At this time of year it feels like everyone is either sneezing or coughing! Although exercise is proven to be good for us we also know that those of us that exercise regularly can be more susceptible to illness especially during the winter months. Getting ill can lead to missing training sessions and playing catch up which can be really frustrating so read on for some Sport Dietitian expert tips on boosting your immune system over the winter months.
Avoid Energy restriction – Under-Eating or not consuming enough carbohydrate to fuel the demands of training can lead to increased levels of cortisol in your body (a stress hormone). High circulating levels of cortisone can increase your risk of developing illnesses. The key message is balance your intake with your training.
Hydrate well – Our bodies are 70% water and staying hydrated is important for our health, performance and wellbeing. Not hydrating effectively during and after exercise can also reduce your bodies production of saliva. Saliva has anti-microbial properties that protect us from bugs and illnesses entering our bodies. A key tip is to start hydrating from the time you wake up – try diluting 120mls fresh orange juice with water for a great vitamin C and electrolyte boost to start your day.
Eat a balanced diet – Make sure your meals contain colour – the saying ‘Eat a rainbow’ is extremely important at this time of year. Focus on consuming a variety of fruit and vegetables at each meal. These contain important vitamins and minerals to keep you healthy. A great tip that I like to give the athletes I work with is to buy a soup maker – a great way of packing extra vegetables into your diet and also really handy as a grab and go snack or meal after training sessions when you need something quick and easy.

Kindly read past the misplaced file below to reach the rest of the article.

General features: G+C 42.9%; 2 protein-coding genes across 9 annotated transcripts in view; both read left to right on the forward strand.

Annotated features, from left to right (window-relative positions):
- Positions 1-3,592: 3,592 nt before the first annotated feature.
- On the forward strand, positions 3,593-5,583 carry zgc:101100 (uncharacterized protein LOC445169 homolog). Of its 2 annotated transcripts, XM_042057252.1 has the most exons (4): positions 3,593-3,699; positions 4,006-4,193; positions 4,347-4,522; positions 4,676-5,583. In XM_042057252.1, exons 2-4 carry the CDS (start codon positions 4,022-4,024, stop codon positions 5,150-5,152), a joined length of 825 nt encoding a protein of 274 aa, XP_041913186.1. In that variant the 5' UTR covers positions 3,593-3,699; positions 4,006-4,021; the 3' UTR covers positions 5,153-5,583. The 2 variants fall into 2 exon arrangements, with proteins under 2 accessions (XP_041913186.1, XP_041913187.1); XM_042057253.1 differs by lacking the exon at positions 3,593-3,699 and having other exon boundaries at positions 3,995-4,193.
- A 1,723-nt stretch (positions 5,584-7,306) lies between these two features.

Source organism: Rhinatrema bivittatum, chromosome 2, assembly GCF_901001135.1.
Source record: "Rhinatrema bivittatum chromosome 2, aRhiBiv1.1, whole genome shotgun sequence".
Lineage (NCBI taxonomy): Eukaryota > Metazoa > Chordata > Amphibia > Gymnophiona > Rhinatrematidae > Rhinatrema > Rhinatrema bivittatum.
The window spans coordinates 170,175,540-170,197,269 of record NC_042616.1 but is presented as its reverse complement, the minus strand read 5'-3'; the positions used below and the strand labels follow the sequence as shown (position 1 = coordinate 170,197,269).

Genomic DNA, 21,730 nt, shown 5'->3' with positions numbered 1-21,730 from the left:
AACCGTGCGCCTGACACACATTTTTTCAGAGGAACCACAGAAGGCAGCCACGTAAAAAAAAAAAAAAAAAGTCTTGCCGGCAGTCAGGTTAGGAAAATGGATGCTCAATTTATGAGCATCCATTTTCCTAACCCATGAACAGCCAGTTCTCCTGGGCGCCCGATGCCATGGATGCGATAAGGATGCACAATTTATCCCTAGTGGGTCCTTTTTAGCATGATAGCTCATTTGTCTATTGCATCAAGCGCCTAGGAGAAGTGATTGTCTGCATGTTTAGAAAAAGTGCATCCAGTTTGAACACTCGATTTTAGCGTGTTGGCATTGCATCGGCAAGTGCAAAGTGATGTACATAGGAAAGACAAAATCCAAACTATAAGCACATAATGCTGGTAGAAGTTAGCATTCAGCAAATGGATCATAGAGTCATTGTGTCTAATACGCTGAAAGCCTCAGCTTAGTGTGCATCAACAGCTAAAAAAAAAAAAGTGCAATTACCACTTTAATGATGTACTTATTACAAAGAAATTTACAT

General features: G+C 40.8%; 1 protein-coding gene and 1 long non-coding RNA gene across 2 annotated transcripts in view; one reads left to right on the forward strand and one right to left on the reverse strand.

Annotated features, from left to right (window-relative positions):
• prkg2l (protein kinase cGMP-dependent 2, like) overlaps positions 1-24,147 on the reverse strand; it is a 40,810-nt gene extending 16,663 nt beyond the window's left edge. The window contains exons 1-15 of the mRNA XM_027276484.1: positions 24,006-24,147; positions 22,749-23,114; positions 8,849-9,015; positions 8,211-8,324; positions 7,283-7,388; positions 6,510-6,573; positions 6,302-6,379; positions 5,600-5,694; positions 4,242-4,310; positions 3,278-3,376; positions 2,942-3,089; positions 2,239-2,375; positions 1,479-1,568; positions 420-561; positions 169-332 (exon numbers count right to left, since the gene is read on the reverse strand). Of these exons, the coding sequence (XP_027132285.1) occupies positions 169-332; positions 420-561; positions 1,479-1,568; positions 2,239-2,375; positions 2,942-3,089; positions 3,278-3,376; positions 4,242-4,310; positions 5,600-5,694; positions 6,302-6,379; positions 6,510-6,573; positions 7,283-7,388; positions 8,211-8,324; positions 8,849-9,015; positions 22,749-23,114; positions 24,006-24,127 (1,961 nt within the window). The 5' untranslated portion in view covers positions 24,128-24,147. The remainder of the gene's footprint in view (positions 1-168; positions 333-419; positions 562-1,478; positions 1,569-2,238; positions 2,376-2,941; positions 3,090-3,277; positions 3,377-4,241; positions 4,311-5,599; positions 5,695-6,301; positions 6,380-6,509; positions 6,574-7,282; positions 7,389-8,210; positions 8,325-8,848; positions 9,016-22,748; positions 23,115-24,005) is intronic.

Get enough sleep – Although not directly related to nutrition, research has shown that not getting enough sleep can result in over-eating and cravings which can have a negative affect on the nutritional quality of your diet. We also know that getting fewer than 6hours sleep per night can quadruple your risk of catching a cold. Aim for 7-9 hrs each night.
Be supplement savvy – The evidence in terms of supplement use and cold avoidance is relatively poor. There is however some evidence that consuming Vitamin C (<1g per day) can reduce the severity and duration of the common cold. Probiotics have also been found to be beneficial and can boost your gut health, preventing inflammation and strengthening your immunity. Consider taking a good probiotic supplement or increasing your consumption of natural probiotics such as live yoghurt and kefir. If a cold has taken hold Zinc acetate lozenges sucked throughout the day can reduce the duration of a cold by 44%. Take these in a lozenge form and not in tablet form and ensure any supplements you take are batch tested and safe by visiting the Informed sport website – www.informedsport.com